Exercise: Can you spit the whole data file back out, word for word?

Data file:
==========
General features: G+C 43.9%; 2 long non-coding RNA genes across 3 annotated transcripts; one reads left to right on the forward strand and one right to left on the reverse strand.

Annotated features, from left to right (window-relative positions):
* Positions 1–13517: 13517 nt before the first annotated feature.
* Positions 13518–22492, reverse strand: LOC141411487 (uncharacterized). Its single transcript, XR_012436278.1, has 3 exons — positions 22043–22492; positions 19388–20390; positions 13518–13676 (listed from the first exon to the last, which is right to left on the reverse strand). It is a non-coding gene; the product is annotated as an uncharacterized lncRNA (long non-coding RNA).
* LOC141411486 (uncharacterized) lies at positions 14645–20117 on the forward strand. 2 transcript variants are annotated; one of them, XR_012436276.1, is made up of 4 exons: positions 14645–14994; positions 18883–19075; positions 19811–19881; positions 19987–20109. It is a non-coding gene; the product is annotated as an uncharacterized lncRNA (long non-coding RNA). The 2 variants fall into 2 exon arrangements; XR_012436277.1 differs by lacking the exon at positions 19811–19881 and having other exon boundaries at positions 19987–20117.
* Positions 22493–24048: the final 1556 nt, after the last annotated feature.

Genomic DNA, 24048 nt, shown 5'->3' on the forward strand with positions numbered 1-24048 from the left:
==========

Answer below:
General features: G+C 43.9%; 2 long non-coding RNA genes across 3 annotated transcripts; one reads left to right on the forward strand and one right to left on the reverse strand.

Annotated features, from left to right (window-relative positions):
* Positions 1–13517: 13517 nt before the first annotated feature.
* Positions 13518–22492, reverse strand: LOC141411487 (uncharacterized). Its single transcript, XR_012436278.1, has 3 exons — positions 22043–22492; positions 19388–20390; positions 13518–13676 (listed from the first exon to the last, which is right to left on the reverse strand). It is a non-coding gene; the product is annotated as an uncharacterized lncRNA (long non-coding RNA).
* LOC141411486 (uncharacterized) lies at positions 14645–20117 on the forward strand. 2 transcript variants are annotated; one of them, XR_012436276.1, is made up of 4 exons: positions 14645–14994; positions 18883–19075; positions 19811–19881; positions 19987–20109. It is a non-coding gene; the product is annotated as an uncharacterized lncRNA (long non-coding RNA). The 2 variants fall into 2 exon arrangements; XR_012436277.1 differs by lacking the exon at positions 19811–19881 and having other exon boundaries at positions 19987–20117.
* Positions 22493–24048: the final 1556 nt, after the last annotated feature.

Genomic DNA, 24048 nt, shown 5'->3' on the forward strand with positions numbered 1-24048 from the left: